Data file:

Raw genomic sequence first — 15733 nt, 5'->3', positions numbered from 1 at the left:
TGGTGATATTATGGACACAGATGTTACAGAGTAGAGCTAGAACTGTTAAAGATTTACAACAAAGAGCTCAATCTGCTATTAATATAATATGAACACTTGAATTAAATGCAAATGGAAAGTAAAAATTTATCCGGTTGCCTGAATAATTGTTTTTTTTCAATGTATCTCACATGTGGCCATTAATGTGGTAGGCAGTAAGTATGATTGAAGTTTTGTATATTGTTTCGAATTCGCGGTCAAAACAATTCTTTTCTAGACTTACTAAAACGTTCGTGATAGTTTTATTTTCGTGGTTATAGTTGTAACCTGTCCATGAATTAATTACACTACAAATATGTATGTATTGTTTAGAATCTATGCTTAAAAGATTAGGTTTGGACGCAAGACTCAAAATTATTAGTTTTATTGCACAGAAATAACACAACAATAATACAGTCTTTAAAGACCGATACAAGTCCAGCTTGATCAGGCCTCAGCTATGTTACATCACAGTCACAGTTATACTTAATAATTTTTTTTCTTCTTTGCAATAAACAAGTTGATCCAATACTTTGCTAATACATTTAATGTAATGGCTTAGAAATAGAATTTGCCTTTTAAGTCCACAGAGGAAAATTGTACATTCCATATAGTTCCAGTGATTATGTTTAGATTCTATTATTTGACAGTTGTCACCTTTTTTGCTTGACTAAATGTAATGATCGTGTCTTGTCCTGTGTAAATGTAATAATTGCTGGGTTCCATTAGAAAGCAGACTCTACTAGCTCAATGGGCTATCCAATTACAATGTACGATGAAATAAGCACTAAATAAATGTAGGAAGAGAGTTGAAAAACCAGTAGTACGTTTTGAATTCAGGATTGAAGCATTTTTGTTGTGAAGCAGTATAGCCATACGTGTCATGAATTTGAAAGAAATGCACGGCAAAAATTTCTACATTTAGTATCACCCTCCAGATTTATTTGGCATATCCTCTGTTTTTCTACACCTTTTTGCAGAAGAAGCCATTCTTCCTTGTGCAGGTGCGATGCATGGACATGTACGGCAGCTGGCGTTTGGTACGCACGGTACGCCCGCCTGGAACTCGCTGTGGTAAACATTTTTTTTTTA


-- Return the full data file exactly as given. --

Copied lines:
Raw genomic sequence first — 15733 nt, 5'->3', positions numbered from 1 at the left:
TGGTGATATTATGGACACAGATGTTACAGAGTAGAGCTAGAACTGTTAAAGATTTACAACAAAGAGCTCAATCTGCTATTAATATAATATGAACACTTGAATTAAATGCAAATGGAAAGTAAAAATTTATCCGGTTGCCTGAATAATTGTTTTTTTTCAATGTATCTCACATGTGGCCATTAATGTGGTAGGCAGTAAGTATGATTGAAGTTTTGTATATTGTTTCGAATTCGCGGTCAAAACAATTCTTTTCTAGACTTACTAAAACGTTCGTGATAGTTTTATTTTCGTGGTTATAGTTGTAACCTGTCCATGAATTAATTACACTACAAATATGTATGTATTGTTTAGAATCTATGCTTAAAAGATTAGGTTTGGACGCAAGACTCAAAATTATTAGTTTTATTGCACAGAAATAACACAACAATAATACAGTCTTTAAAGACCGATACAAGTCCAGCTTGATCAGGCCTCAGCTATGTTACATCACAGTCACAGTTATACTTAATAATTTTTTTTCTTCTTTGCAATAAACAAGTTGATCCAATACTTTGCTAATACATTTAATGTAATGGCTTAGAAATAGAATTTGCCTTTTAAGTCCACAGAGGAAAATTGTACATTCCATATAGTTCCAGTGATTATGTTTAGATTCTATTATTTGACAGTTGTCACCTTTTTTGCTTGACTAAATGTAATGATCGTGTCTTGTCCTGTGTAAATGTAATAATTGCTGGGTTCCATTAGAAAGCAGACTCTACTAGCTCAATGGGCTATCCAATTACAATGTACGATGAAATAAGCACTAAATAAATGTAGGAAGAGAGTTGAAAAACCAGTAGTACGTTTTGAATTCAGGATTGAAGCATTTTTGTTGTGAAGCAGTATAGCCATACGTGTCATGAATTTGAAAGAAATGCACGGCAAAAATTTCTACATTTAGTATCACCCTCCAGATTTATTTGGCATATCCTCTGTTTTTCTACACCTTTTTGCAGAAGAAGCCATTCTTCCTTGTGCAGGTGCGATGCATGGACATGTACGGCAGCTGGCGTTTGGTACGCACGGTACGCCCGCCTGGAACTCGCTGTGGTAAACATTTTTTTTTTA